RICHMOND — Months after Virginia discovered thousands of untested rape kits languishing across the state, Gov. Terry McAuliffe on Thursday signed into law new rules for the collection, storage and analysis of the critical evidence.
A state agency last year identified 2,902 untested “Physical Evidence Recovery Kits,” some going back three decades. Police departments with the most untested kits were Virginia Beach’s, with 455; Fairfax County’s, with 347; and Richmond’s, with 257, according to the December report.
“It’s our responsibility to provide certainty and ease the pain for women who are haunted by the fear their attackers could still be out there,” said McAuliffe (D), who signed the bill at the Richmond offices of the Virginia Sexual Assault and Domestic Violence Action Alliance.
The event brought together unlikely partners in the crusade against sexual violence.
Sen. Richard H. Black (R-Loudoun), one of the most conservative members of the General Assembly who is frequently at odds with McAuliffe, sponsored the bill.
The bill “will save lives,” said Black, who added that he prosecuted rape cases as a military lawyer. “And it will protect many, many women from sexual assault, because what this does is it begins to link cases together. By linking cases together, you take the serial offenders off the street.”
Experts say rape kits containing DNA evidence are critical because they frequently help solve multiple crimes.
Black has often tangled on women’s health issues with the same advocates who offered tepid applause for him during the bill-signing event. They sighed audibly when he called first lady Dorothy McAuliffe “lovely” while praising her leadership on the issue.
“It is very difficult for a woman to go through this test after she’s been raped,” he said. “It’s the last thing she wants to do. To have her go through that trauma and then to turn around and have it sit is really a terrible thing.”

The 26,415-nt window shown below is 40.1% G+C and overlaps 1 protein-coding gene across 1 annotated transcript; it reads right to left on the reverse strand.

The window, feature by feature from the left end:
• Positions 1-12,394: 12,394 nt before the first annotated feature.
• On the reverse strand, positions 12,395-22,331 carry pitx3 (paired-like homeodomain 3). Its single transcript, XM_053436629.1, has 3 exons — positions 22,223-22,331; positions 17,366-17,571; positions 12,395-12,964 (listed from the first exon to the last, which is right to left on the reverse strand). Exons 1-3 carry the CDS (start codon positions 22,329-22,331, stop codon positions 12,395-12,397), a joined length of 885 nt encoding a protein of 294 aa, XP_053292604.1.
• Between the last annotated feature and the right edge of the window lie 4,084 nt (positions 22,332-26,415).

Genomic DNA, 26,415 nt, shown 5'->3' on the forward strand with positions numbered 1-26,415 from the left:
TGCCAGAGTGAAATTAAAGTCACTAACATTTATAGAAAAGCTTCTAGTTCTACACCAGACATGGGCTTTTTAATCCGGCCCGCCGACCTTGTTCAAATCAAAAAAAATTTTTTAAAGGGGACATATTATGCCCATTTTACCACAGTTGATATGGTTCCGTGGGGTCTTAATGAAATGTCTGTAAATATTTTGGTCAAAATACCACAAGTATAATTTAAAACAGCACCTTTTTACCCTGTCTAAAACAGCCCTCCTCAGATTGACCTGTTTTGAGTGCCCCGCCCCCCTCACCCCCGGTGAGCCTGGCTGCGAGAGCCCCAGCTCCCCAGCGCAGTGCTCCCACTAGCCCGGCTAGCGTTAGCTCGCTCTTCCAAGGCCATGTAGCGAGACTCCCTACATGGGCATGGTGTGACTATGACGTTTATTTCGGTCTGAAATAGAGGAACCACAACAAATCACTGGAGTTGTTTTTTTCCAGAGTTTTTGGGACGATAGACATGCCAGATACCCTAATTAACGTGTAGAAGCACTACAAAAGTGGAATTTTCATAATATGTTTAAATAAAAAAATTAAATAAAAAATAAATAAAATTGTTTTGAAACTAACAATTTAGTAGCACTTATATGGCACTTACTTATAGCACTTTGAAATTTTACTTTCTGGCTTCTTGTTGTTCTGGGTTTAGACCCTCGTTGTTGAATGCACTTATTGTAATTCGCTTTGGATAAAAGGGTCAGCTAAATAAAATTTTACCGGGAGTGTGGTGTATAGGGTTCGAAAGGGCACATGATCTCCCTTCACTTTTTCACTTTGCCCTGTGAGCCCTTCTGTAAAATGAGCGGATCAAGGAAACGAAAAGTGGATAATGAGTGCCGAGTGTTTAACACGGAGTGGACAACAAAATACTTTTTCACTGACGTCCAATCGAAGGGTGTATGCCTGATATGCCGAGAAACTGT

Black first raised the issue in the General Assembly a few years ago after discovering a pamphlet from Natasha Alexenko, founder of the Rape Kit Action Project, in a pile of papers on his desk. She flew in from New York to attend Thursday’s signing.
The law is intended to streamline the hodgepodge of policies followed by police departments, sheriffs and other law enforcement agencies, some of which have stored untested kits for decades.
Under the law, if a victim visits a medical professional to collect evidence for the rape kit but ultimately decides not to press charges, the kit will still be stored for at least two years. For cases that are reported, the evidence must be sent for analysis within 60 days.
McAuliffe said that he legislation will double the number of tests performed each year and that his two-year budget includes $900,000 to hire six additional DNA examiners, he said.
Another bill sponsored by Black allows minors to consent to be tested over the objections of a parent, a critical option when the adult could be the perpetrator.
And Del. Eileen Filler-Corn (D-Fairfax) sponsored a bill that requires law enforcement to be trained in “trauma-informed responses” to people who report sexual violence. The measure was a recommendation of a task force, formed by McAuliffe, to combat sexual violence on college campuses. It was chaired by Attorney General Mark R. Herring (D).
Herring helped secure a $1.4 million grant last year to test Virginia’s accumulated kits. Virginia was one of more than 20 states awarded money through Manhattan District Attorney Cyrus R. Vance Jr.’s $38 million initiative to reduce the national inventory of untested kits.
Virginia is one of about two dozen states that have performed statewide audits in recent years, according to Rebecca O’Connor, vice president for public policy at the Rape, Abuse & Incest National Network. The total number of untested kits is difficult to track, but national estimates exceed 100,000.
“Once we get the backlog cleared out, this new bill should ensure that Virginia never finds itself in that situation again,” Herring said.
Kristine Hall, public policy director at the Virginia Sexual Assault and Domestic Violence Action Alliance, said the bills are a significant first step.
“The certainty that evidence is going to be sent to a lab and analyzed is huge and helps to begin the process of restoring faith in a system that quite frankly has not worked really well for victims of sexual assault,” she said.